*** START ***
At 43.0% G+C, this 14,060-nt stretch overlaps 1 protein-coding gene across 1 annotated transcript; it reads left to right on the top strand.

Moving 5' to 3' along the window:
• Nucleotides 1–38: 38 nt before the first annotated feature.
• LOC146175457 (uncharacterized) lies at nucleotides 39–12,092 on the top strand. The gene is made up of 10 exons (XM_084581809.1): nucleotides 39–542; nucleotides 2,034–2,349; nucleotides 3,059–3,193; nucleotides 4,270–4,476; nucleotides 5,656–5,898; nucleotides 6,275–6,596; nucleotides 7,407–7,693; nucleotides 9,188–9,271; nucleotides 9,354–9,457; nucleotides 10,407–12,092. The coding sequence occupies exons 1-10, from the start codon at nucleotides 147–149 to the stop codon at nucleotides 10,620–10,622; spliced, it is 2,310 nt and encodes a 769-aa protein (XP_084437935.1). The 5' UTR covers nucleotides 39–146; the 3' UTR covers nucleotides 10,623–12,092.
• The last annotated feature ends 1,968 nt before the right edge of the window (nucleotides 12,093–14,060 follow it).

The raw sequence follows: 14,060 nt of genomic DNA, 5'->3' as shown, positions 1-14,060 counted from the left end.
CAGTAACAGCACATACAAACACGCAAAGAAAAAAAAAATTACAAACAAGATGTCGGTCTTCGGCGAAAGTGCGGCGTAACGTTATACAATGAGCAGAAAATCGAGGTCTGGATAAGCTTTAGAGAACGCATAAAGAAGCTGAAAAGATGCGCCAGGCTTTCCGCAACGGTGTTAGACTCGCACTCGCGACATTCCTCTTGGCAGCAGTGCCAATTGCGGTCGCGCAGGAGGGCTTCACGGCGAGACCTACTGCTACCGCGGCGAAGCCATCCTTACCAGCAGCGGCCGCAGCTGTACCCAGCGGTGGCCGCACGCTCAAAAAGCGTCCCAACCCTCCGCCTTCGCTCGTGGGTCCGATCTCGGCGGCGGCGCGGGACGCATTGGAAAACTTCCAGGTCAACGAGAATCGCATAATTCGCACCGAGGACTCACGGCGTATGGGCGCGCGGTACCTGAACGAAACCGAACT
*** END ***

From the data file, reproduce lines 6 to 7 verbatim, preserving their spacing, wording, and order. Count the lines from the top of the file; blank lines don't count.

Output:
The raw sequence follows: 14,060 nt of genomic DNA, 5'->3' as shown, positions 1-14,060 counted from the left end.
CAGTAACAGCACATACAAACACGCAAAGAAAAAAAAAATTACAAACAAGATGTCGGTCTTCGGCGAAAGTGCGGCGTAACGTTATACAATGAGCAGAAAATCGAGGTCTGGATAAGCTTTAGAGAACGCATAAAGAAGCTGAAAAGATGCGCCAGGCTTTCCGCAACGGTGTTAGACTCGCACTCGCGACATTCCTCTTGGCAGCAGTGCCAATTGCGGTCGCGCAGGAGGGCTTCACGGCGAGACCTACTGCTACCGCGGCGAAGCCATCCTTACCAGCAGCGGCCGCAGCTGTACCCAGCGGTGGCCGCACGCTCAAAAAGCGTCCCAACCCTCCGCCTTCGCTCGTGGGTCCGATCTCGGCGGCGGCGCGGGACGCATTGGAAAACTTCCAGGTCAACGAGAATCGCATAATTCGCACCGAGGACTCACGGCGTATGGGCGCGCGGTACCTGAACGAAACCGAACT